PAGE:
WWII documentarian makes stop in Beaumont

WWII documentarian makes stop in Beaumont

“I’ve always been interested in World War II, but I wanted to get a better understanding of what these guys really went through,” says 19-year-old Rishi Sharma of Los Angeles.

“About a year and a half ago,” he said, “I started riding my bike to senior homes to talk to veterans of World War II, and I’ve been doing it ever since.”

Sharma then founded Heroes of the Second World War, a nonprofit outlet to pursue the teen’s mission to “interview at least one World War II combat veteran every single day until the last one passes away.”

Unfortunately, Sharma doesn’t think he’ll have long to work at his task. According to his research, WWII combat veterans are in their 90s right now and 650 of these former soldiers die every single day in the United States alone.

“I have decided to dedicate my life to interviewing these veterans and bringing awareness to their sacrifices,” Sharma wrote on the website he erected to host his interviews, www.HeroesOfTheSecondWorldWar.org. “I have completed nearly 260 interviews so far. The interviews are on average four to six hours long,” although there is zero commercial value to the production as Sharma chooses to only provide a DVD for the veteran’s use.

Sharma said he likes to keep his interviews confidential unless the interviewee expressly wants it otherwise.

“I want to give these veterans the opportunity to talk in a censor-free setting,” Sharma said, adding that veterans frequently tell him things they say they have never told another living soul. “They can tell me these things, and I’m not family, or friends, and I’m not there to judge. I just give them the opportunity to say things they never get to say.”

Which was the case when Sharma arrived in Beaumont on Tuesday, Feb. 21, to interview 92-year-old World War II, veteran Arlie Ray Horn.

“At 19, he was the same age I am when he went into combat,” Sharma said of the Southeast Texan. “I don’t think he’d be too comfortable with me talking about the kind of things we talked about. But I do want to say that I got a much better understanding of just how brutal war is, and how amazing it is that these 19-year-old kids are literally the ones who saved the world.”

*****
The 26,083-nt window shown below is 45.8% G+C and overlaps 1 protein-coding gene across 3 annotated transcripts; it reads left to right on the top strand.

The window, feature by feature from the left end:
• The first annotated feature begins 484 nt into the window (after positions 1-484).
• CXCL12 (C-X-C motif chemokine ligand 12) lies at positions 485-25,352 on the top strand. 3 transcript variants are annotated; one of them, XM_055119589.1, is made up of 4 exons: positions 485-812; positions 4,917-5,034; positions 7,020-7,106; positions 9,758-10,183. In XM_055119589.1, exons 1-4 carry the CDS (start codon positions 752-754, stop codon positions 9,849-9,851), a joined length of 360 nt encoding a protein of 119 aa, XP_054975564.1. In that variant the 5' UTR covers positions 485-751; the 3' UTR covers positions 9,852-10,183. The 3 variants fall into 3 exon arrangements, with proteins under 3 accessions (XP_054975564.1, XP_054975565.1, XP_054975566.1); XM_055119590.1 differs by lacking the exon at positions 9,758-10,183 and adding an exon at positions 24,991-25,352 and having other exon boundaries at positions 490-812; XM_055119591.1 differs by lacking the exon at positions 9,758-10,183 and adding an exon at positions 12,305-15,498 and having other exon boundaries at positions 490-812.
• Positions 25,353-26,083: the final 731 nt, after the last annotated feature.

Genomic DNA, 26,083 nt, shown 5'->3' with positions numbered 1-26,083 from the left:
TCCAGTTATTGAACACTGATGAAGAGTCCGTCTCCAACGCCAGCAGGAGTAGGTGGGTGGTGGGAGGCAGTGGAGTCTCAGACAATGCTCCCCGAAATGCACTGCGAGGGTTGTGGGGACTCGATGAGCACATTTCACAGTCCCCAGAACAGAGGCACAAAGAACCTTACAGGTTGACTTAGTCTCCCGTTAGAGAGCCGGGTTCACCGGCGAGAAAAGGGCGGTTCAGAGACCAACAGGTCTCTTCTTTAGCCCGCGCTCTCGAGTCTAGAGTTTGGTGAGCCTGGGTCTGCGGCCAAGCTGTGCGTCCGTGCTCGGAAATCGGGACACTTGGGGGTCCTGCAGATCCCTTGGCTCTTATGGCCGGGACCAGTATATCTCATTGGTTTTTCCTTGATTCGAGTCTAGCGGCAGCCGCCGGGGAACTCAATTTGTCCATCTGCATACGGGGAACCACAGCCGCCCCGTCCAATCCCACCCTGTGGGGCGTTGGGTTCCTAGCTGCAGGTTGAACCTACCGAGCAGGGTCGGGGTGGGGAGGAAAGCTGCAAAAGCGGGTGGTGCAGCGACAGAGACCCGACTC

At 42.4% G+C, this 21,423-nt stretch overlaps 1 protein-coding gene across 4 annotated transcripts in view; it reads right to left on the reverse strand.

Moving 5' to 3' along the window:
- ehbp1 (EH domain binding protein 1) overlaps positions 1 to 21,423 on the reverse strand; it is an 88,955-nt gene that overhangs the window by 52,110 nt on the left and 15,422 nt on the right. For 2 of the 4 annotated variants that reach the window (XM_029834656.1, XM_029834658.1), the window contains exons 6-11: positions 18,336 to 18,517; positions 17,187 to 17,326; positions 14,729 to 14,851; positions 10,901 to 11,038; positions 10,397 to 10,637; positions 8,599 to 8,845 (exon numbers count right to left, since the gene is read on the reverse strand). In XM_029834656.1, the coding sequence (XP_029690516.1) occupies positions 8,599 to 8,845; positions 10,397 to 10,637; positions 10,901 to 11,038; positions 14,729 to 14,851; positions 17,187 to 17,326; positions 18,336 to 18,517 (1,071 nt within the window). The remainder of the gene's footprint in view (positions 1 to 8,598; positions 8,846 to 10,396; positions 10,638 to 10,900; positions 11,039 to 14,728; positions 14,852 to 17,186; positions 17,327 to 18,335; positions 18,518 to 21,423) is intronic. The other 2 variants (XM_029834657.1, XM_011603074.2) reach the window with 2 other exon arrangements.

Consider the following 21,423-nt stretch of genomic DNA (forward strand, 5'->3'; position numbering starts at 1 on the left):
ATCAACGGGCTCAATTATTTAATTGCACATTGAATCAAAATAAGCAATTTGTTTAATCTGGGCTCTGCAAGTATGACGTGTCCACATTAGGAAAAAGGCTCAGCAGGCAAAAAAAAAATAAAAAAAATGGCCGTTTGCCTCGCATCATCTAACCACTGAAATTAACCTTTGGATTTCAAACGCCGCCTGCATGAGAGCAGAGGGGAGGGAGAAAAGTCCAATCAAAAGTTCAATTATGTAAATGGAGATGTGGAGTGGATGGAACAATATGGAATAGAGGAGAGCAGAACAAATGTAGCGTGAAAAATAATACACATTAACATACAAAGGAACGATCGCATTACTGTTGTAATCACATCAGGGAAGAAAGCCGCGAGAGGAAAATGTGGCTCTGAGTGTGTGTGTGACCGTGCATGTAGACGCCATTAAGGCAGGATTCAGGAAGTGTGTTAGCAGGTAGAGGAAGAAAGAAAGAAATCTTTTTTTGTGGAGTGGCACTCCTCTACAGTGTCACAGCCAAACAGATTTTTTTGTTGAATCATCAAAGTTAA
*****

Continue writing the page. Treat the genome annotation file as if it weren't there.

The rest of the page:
According to the Sharma, he is ashamed that more people aren’t seeking out the company of World War II combat vets.

“I think people ought to get off their butts and go into the senior homes and look at these men eye to eye and learn from them before they’re gone,” he said. “There ought to be a line of people wanting to listen, talk with and learn from these heroes.”

Sharma says everyone could, and should, seek out our local World War II vets at senior living facilities, hospices and senior centers.

“We need to understand the reason we are so lucky today is because real people had to fight, and real people had to die,” he said. “They need to seek out these World War II veterans because once they’re gone, they’re gone.”

Sharma said that anyone can submit a World War II combat veteran for interview through the nonprofit website at HeroesOfTheSecondWorldWar.org or via phone at (818) 510-2892.

“These men are my biggest heroes and my kindred spirits, as they are the only people who I truly enjoy talking to and learning from hours on end,” Sharma said. “I want them to know how grateful I am for the sacrifices they have made, which has allowed me a chance at a good life.”